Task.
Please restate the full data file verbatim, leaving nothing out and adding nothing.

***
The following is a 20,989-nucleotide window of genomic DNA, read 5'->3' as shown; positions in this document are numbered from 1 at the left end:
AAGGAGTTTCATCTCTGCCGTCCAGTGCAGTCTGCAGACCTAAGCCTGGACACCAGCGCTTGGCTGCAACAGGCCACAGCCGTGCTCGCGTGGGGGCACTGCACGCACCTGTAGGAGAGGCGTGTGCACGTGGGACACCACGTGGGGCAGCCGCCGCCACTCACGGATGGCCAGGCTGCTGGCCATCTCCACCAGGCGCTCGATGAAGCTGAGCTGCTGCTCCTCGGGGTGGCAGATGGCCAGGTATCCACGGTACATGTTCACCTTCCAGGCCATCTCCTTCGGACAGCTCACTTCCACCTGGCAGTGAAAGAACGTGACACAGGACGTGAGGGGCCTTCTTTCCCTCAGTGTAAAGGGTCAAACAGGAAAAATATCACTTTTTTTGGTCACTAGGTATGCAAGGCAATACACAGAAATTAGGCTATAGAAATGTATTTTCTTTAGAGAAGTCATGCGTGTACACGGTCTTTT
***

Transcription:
The following is a 20,989-nucleotide window of genomic DNA, read 5'->3' as shown; positions in this document are numbered from 1 at the left end:
AAGGAGTTTCATCTCTGCCGTCCAGTGCAGTCTGCAGACCTAAGCCTGGACACCAGCGCTTGGCTGCAACAGGCCACAGCCGTGCTCGCGTGGGGGCACTGCACGCACCTGTAGGAGAGGCGTGTGCACGTGGGACACCACGTGGGGCAGCCGCCGCCACTCACGGATGGCCAGGCTGCTGGCCATCTCCACCAGGCGCTCGATGAAGCTGAGCTGCTGCTCCTCGGGGTGGCAGATGGCCAGGTATCCACGGTACATGTTCACCTTCCAGGCCATCTCCTTCGGACAGCTCACTTCCACCTGGCAGTGAAAGAACGTGACACAGGACGTGAGGGGCCTTCTTTCCCTCAGTGTAAAGGGTCAAACAGGAAAAATATCACTTTTTTTGGTCACTAGGTATGCAAGGCAATACACAGAAATTAGGCTATAGAAATGTATTTTCTTTAGAGAAGTCATGCGTGTACACGGTCTTTT